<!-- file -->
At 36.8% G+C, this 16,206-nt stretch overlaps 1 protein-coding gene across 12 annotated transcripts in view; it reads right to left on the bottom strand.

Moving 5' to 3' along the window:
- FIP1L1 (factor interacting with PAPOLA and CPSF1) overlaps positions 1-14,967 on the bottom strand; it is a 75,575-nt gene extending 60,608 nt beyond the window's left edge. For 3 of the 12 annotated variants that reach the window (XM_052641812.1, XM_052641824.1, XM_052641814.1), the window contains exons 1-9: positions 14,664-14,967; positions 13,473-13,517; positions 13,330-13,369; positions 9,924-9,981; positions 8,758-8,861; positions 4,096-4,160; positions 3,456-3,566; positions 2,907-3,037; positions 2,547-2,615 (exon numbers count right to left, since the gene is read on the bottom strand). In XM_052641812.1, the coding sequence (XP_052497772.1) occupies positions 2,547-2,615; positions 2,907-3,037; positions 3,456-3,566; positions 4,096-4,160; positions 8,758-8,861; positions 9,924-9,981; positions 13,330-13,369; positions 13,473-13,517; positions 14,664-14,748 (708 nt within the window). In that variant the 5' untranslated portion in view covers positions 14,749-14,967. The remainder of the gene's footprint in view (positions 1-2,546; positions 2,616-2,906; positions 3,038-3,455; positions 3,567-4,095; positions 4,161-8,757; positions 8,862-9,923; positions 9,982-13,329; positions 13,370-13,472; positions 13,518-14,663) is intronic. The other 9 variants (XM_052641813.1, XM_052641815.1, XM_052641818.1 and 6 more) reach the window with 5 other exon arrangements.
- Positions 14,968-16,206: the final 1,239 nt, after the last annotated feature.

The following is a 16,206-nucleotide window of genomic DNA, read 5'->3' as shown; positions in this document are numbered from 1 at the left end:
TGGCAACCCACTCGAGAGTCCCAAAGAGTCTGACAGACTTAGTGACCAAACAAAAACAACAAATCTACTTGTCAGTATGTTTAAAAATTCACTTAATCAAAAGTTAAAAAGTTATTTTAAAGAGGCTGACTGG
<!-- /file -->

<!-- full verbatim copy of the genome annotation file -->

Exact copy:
At 36.8% G+C, this 16,206-nt stretch overlaps 1 protein-coding gene across 12 annotated transcripts in view; it reads right to left on the bottom strand.

Moving 5' to 3' along the window:
- FIP1L1 (factor interacting with PAPOLA and CPSF1) overlaps positions 1-14,967 on the bottom strand; it is a 75,575-nt gene extending 60,608 nt beyond the window's left edge. For 3 of the 12 annotated variants that reach the window (XM_052641812.1, XM_052641824.1, XM_052641814.1), the window contains exons 1-9: positions 14,664-14,967; positions 13,473-13,517; positions 13,330-13,369; positions 9,924-9,981; positions 8,758-8,861; positions 4,096-4,160; positions 3,456-3,566; positions 2,907-3,037; positions 2,547-2,615 (exon numbers count right to left, since the gene is read on the bottom strand). In XM_052641812.1, the coding sequence (XP_052497772.1) occupies positions 2,547-2,615; positions 2,907-3,037; positions 3,456-3,566; positions 4,096-4,160; positions 8,758-8,861; positions 9,924-9,981; positions 13,330-13,369; positions 13,473-13,517; positions 14,664-14,748 (708 nt within the window). In that variant the 5' untranslated portion in view covers positions 14,749-14,967. The remainder of the gene's footprint in view (positions 1-2,546; positions 2,616-2,906; positions 3,038-3,455; positions 3,567-4,095; positions 4,161-8,757; positions 8,862-9,923; positions 9,982-13,329; positions 13,370-13,472; positions 13,518-14,663) is intronic. The other 9 variants (XM_052641813.1, XM_052641815.1, XM_052641818.1 and 6 more) reach the window with 5 other exon arrangements.
- Positions 14,968-16,206: the final 1,239 nt, after the last annotated feature.

The following is a 16,206-nucleotide window of genomic DNA, read 5'->3' as shown; positions in this document are numbered from 1 at the left end:
TGGCAACCCACTCGAGAGTCCCAAAGAGTCTGACAGACTTAGTGACCAAACAAAAACAACAAATCTACTTGTCAGTATGTTTAAAAATTCACTTAATCAAAAGTTAAAAAGTTATTTTAAAGAGGCTGACTGG